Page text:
Jan 25 2022

Major Changes Ahead For Beachwalker Drive

By Theresa Stratford for The Island Connection

Kiawah Island Town Council started 2022 off with a town council meeting on Jan. 11 that highlighted an informational session on the parcels located between the general store on Kiawah Island and the Kiawah Island Community Associations’ offices off Beachwalker Drive.

Mark Permar, who is a local representative with Kiawah Development Partners, presented the informational presentation.

Before Permar spoke, he announced that there would be no actions or approvals taking place at the meeting. He was there to give background information on how the parcels were acquired in the first place.

Permar explained that back in 1974, when a group from Kuwait owned the island, there was a “master plan” for development. “A church was in the proposal and the Kuwatis held it as a requirement for development.”

This original master plan was approved by Charleston County in 1975. In 1988, the Town of Kiawah Island was established and many of the entitlements went to the Town. The community evolved and in 1994, 20 years after the original masterplan, an update to the plan was needed.

Since 1994, Permar explained that three updates occurred in years 2004, 2005 and 2013, including 15 amendments to ordinances.

Kiawah Development Partners bought some of the parcels in 2008 and in 2016, and KDP acquired the land that was supposed to be a church originally.

Since the 2013 set of amendments to the masterplan, Kiawah Partners is now proposing another amendment. Although no action was taken in the Town Council meeting this time, they would like to propose a consolidation of parcels 8, 9, 10, 11 and the former church parcel that all lie between the KICA offices and the general store. They want to make all these parcels into one large parcel.

Permar said, “This should be one singular parcel, not cut up. We need to take a comprehensive approach, not piecemeal.”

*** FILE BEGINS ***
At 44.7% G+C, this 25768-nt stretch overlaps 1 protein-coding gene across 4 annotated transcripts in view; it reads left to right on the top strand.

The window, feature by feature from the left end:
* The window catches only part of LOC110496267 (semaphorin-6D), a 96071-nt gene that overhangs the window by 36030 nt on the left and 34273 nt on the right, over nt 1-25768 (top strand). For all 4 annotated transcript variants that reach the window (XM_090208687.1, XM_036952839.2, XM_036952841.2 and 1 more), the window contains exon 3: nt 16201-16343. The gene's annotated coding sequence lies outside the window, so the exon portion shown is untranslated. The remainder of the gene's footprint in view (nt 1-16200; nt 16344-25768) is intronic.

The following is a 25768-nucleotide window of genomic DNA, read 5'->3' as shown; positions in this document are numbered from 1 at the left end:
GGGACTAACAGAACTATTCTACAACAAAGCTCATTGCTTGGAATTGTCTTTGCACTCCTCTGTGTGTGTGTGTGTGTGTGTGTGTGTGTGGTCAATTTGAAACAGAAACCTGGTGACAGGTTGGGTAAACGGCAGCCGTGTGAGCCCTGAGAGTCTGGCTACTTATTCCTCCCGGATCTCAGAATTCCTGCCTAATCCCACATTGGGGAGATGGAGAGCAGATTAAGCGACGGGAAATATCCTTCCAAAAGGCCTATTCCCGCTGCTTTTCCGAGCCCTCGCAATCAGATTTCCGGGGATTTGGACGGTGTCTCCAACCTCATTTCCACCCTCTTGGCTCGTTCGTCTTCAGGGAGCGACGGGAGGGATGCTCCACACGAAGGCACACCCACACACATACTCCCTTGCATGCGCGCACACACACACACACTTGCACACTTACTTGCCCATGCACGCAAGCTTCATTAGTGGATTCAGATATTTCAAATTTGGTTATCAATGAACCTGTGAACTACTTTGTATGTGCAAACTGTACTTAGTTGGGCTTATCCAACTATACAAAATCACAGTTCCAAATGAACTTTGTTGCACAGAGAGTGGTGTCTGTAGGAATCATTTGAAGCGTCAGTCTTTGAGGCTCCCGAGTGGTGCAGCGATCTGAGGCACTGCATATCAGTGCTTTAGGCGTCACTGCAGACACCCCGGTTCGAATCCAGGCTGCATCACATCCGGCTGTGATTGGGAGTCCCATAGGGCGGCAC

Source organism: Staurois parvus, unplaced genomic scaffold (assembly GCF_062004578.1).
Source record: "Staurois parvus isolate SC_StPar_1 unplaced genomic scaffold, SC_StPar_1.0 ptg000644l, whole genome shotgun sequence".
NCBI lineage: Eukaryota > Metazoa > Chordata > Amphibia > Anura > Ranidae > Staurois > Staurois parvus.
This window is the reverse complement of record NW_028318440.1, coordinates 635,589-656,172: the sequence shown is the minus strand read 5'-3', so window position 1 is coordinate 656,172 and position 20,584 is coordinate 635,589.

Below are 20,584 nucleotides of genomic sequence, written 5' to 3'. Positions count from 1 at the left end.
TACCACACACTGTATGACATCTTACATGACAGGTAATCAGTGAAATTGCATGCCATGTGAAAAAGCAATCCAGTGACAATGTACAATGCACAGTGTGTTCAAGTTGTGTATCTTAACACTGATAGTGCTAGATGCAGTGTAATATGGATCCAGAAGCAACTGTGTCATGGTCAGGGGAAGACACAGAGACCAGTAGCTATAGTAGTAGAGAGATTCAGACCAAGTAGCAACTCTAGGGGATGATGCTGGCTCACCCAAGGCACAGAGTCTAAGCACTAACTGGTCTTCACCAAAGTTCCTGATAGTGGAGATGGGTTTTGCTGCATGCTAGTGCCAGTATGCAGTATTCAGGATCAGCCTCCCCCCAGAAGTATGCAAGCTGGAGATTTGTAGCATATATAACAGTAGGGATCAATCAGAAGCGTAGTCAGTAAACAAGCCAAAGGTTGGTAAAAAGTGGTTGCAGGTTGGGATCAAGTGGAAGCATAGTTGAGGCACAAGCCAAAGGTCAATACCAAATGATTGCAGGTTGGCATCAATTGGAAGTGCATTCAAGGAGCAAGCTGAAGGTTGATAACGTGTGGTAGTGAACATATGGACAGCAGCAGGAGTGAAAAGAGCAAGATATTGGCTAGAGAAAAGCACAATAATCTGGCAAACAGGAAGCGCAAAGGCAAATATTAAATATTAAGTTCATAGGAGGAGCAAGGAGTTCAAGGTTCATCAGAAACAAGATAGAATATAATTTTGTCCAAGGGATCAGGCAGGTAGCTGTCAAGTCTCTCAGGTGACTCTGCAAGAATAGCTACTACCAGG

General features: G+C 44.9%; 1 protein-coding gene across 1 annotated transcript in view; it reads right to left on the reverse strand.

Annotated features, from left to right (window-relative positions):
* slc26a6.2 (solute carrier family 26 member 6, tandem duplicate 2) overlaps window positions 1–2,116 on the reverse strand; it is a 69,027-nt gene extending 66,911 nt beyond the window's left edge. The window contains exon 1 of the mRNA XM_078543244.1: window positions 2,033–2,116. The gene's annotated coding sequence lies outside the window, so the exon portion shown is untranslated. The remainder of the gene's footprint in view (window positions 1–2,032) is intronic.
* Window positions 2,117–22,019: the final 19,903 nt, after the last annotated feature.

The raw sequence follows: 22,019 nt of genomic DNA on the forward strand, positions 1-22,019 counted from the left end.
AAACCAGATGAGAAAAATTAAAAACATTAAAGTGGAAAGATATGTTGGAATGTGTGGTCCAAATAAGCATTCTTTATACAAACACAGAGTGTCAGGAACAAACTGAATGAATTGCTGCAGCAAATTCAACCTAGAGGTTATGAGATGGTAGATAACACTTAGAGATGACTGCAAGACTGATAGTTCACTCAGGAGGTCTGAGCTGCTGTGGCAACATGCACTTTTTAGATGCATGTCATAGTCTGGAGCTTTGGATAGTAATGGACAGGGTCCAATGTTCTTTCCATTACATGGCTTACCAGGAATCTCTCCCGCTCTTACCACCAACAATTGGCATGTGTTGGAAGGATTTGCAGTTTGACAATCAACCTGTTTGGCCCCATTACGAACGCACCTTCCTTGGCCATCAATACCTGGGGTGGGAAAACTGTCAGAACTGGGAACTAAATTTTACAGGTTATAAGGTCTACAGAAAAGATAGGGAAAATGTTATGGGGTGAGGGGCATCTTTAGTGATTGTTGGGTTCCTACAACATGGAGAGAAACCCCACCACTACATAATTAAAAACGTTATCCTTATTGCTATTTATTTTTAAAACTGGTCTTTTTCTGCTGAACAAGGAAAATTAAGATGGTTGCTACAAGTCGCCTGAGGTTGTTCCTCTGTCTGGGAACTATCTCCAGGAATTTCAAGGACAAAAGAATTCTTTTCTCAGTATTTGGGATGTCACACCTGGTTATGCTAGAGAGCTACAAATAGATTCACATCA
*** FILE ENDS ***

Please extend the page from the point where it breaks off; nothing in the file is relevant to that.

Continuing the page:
According to Permar, the one parcel would have common standards, sensitive open space, suitable land-use patterns and a safer trail system. Kiawah Partners would leave the current standards for dwelling units, commercial area limits, building setbacks, open space and off-street parking standards.

They also propose to limit the number of potential multifamily residential buildings to no more than 12 – four of which may house up to 10 dwellings each and the remainder may contain up to eight dwellings each. Single family detached and townhomes would be allowed as presently permitted.

Kiawah Partners intends to keep the building height standards of 2.5 and 4 stories. Parcel 10 will be a designated open space.

“We look forward to the next level of studies and to reconnect with the Town,” Permar said.

Brad Bell, who represents the Riverview community located across the street from the parcels, spoke up during the citizen’s comments portion of the meeting in relation to Permar’s presentation.

“We are not opposed to some kind of development on these parcels – either configured as they are or combined,” Bell explained. “But what Mr. Permar is suggesting is three times the dwelling density at four stories. We want to know exactly what they plan to build there and how that will affect traffic. Let’s see how this develops. We need more public comments and community outreach.”

Permar also represents Riverstone Properties, which is run by the Goodwin Family who also owns the Kiawah Island Golf Resort. He presented the preliminary plans for the development of the Andell West property – a grocery, retail and dwelling space development located between Cassique and Freshfields Village – back in September 2021.

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